A podiatrist, or Doctor of Podiatric Medicine (D.P.M.), is a specialist responsible for the diagnosis, prevention and treatment of foot, ankle and leg disorders. D.P.M.’s, like most physicians, go through 8-12 years of preparation for their profession. After completing the standard pre-medical requirements, D.P.M.’s attend a 4-year college of podiatric medicine. Additional training in medicine and surgery are obtained through residencies and fellowships in various hospitals throughout the country.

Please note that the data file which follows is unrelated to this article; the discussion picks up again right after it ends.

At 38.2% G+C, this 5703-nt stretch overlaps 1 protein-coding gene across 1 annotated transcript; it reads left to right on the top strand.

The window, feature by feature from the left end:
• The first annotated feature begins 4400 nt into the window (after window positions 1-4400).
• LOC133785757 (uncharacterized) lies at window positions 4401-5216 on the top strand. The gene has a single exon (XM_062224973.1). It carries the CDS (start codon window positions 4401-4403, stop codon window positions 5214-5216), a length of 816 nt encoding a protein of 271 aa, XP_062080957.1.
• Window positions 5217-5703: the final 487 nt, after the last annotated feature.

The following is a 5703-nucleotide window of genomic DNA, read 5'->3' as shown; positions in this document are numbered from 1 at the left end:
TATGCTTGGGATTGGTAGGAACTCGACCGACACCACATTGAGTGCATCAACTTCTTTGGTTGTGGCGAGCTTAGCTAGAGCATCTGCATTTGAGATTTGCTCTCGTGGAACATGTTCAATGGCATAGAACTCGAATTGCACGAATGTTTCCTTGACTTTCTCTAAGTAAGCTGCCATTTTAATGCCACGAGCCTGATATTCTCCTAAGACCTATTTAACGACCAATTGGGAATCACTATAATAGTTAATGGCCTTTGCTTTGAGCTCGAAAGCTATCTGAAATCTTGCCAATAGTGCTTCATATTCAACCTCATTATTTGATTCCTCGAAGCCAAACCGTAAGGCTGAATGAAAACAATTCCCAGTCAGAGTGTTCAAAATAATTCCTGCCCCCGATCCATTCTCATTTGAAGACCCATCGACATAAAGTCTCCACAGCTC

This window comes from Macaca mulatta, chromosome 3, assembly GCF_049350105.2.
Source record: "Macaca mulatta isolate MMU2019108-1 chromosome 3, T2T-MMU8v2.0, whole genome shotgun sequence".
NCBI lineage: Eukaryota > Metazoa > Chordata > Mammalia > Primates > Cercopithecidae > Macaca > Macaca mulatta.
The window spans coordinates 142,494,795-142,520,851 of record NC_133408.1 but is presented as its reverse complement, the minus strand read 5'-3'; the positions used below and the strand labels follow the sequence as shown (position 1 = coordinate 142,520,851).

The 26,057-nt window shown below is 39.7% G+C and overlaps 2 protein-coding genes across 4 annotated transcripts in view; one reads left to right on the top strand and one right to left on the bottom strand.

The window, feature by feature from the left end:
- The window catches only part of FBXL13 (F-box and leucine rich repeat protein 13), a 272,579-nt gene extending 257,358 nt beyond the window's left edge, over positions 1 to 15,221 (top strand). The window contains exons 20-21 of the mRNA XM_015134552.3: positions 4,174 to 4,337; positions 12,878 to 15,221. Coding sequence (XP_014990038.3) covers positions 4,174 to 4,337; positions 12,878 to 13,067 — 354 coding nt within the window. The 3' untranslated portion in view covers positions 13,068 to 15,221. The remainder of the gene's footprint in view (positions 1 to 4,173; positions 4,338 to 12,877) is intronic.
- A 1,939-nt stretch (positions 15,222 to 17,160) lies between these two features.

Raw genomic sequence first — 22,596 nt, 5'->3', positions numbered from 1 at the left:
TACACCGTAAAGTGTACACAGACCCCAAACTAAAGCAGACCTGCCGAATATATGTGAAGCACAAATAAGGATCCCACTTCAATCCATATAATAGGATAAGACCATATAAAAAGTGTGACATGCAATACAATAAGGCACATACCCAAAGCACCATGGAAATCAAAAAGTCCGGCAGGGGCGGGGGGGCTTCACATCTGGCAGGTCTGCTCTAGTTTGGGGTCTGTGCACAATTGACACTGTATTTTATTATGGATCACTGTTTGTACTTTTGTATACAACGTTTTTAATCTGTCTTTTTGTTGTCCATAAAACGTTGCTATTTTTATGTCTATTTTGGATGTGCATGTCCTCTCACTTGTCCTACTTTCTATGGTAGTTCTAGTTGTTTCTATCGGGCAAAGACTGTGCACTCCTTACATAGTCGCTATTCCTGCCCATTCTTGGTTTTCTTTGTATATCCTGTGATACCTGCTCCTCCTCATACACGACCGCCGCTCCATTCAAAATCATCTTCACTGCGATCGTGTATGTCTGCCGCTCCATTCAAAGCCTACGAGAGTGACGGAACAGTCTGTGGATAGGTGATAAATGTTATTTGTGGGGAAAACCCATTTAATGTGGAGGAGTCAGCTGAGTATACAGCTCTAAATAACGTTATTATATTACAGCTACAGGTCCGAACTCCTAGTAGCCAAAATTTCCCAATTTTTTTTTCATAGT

The D.P.M. usually obtains a brief medical history and conducts a thorough examination of the patient’s feet and legs, ordering x-rays and lab tests when needed. Treatment may include instructions on proper foot care and shoe selection, removal of calluses, physical therapy, medication, orthotics (shoe inserts constructed from a cast), or surgery. Some of the more common disorders seen in a podiatrist’s office are fractures, sprains, infections, arch and heel problems, tumors, foot and leg ulcers, nail disorders, and foot deformities (e.g., hammertoes and bunions). Also treated are foot problems of children, the elderly, and those suffering from diabetes, arthritis or sports related injuries.